Trevor Livingston, a software engineer working for PayPal, has outlined in a recent post a number of suggestions to improve the outbound SSL performance of Node.js.
Google announced last week that Android 4.1.1 is susceptible to the Heartbleed OpenSSL bug. While Android 4.1.1 is, according to Google, the only Android version vulnerable to Heartbleed, it remains in use in millions of smartphones and tablets. Android 4.1.1 devices have been shown to leak significant amount of data in a "reverse Heartbleed" attack.
The recent security weakness found in both iOS and OS X hints at flaws in coding style guidelines, unit testing, system testing, code review policies, error management strategies, and tools deployment. An overview.
Google have announced general availability of their Cloud SQL service. At launch the service comes with automatic encryption of customer data, a 99.95% uptime SLA and support for databases up to 500GB in size.
Facebook has open sourced Conceal, a set of Java APIs for file encryption and authentication on Android. Conceal uses a subset of OpenSSL’s algorithms and predefined options in order to keep the library smaller, currently being 85KB.
Following recommendations by the US National Institute of Standards and Technology, Microsoft intends to stop honoring SHA1 for SSL and Code Signing certificates. This policy will begin in 2017 and applies to Windows Vista, Windows Server 2008, and later operating systems.
Crypto Obfuscator for .Net v2013 R2 includes support for code masking, constant field removal, Visual Studio 2012. It also includes Linux and Mono support for automatic exception reporting service including several new additions, improvements, changes and bug fixes.
CryptoLicensing v2013 for .Net includes license service activation console, new methods, properties with support for Mono, Android platforms including several improvements and bug fixes.
Syncfusion has announced the availability of Orubase Version 1 which ships with Project Wizard, SQLite and Encryption Support.
A recent publication in the ACM CCS'12 proceedings titled "The Most Dangerous Code in the World:Validating SSL Certificates in Non-Browser Software" exposes critical vulnerabilities in the creation and usage of SSL libraries in non-browser applications. The lessons learnt and the ensuing recommendations to developers and testers are shared in this news item.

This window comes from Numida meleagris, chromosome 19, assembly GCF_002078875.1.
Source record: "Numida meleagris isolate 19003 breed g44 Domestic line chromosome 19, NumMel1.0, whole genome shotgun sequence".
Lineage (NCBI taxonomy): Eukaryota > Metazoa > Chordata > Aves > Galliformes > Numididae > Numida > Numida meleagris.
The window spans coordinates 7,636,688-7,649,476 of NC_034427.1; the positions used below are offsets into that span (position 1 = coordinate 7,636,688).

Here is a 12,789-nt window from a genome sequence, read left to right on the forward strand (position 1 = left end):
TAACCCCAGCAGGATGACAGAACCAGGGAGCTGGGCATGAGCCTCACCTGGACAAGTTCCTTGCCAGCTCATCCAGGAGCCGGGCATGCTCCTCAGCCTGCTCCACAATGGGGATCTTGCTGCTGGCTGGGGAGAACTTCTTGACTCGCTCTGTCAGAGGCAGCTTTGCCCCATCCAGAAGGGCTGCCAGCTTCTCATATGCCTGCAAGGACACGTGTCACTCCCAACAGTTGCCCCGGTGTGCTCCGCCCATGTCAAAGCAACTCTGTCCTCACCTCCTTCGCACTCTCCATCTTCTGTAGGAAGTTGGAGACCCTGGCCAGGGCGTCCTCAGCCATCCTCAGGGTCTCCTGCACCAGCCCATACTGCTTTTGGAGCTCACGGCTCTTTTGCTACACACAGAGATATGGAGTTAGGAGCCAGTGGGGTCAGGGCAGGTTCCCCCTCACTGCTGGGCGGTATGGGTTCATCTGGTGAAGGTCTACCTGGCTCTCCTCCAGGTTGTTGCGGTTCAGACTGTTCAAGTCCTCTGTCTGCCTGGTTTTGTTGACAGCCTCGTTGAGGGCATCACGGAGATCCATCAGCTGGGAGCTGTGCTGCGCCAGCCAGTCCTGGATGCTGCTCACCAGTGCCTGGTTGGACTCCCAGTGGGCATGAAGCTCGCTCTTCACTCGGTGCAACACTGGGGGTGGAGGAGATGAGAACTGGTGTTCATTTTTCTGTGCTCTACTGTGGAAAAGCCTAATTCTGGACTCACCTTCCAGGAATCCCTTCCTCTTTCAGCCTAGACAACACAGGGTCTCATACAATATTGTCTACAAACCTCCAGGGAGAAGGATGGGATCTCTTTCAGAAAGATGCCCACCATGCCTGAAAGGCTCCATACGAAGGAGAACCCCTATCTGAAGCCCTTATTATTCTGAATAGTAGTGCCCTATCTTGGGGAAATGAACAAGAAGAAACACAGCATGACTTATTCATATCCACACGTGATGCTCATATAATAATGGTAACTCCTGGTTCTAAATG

.NET 4.5 brings a lot of improvements in how Cryptography is handled within ASP.NET, with new APIs Protect and Unprotect and various under-the-hood changes. Levi Broderick explains the motivation, the changes and compatibility in a series of articles.
The Mobile Shell takes a number of new approaches in providing shell connections for mobile and roaming clients.
Lori MacVittie from F5 Networks provided an analysis of the recent adoption of NIST SSL Deployment Guidelines by the US Government as of January 2011. Since all commercial certificate authorities now issue only 2048-bit keys, the capacity of a server to process SSL is severely impacted and invalidates the general belief that SSL is not computationally expensive.
In a recent MSDN article entitled Crypto Services and Data Security in Windows Azure, Jonathan Wiggs provides advice on securing data stored and processed through Windows Azure. InfoQ explored the topic in more detail to understand some of the security ramifications which come with deploying an application to the cloud.
David Durham, manager of Intel's Security and Cryptography Research group, was recently interviewed on the subject of Internet and Computer Security. The interview covers a wide range of topics including the "monetization of malware," Cloud-based detection of malware, security of data stored in the Cloud, "Botnets in the Dark Cloud," and malware as a tool in geo-politics.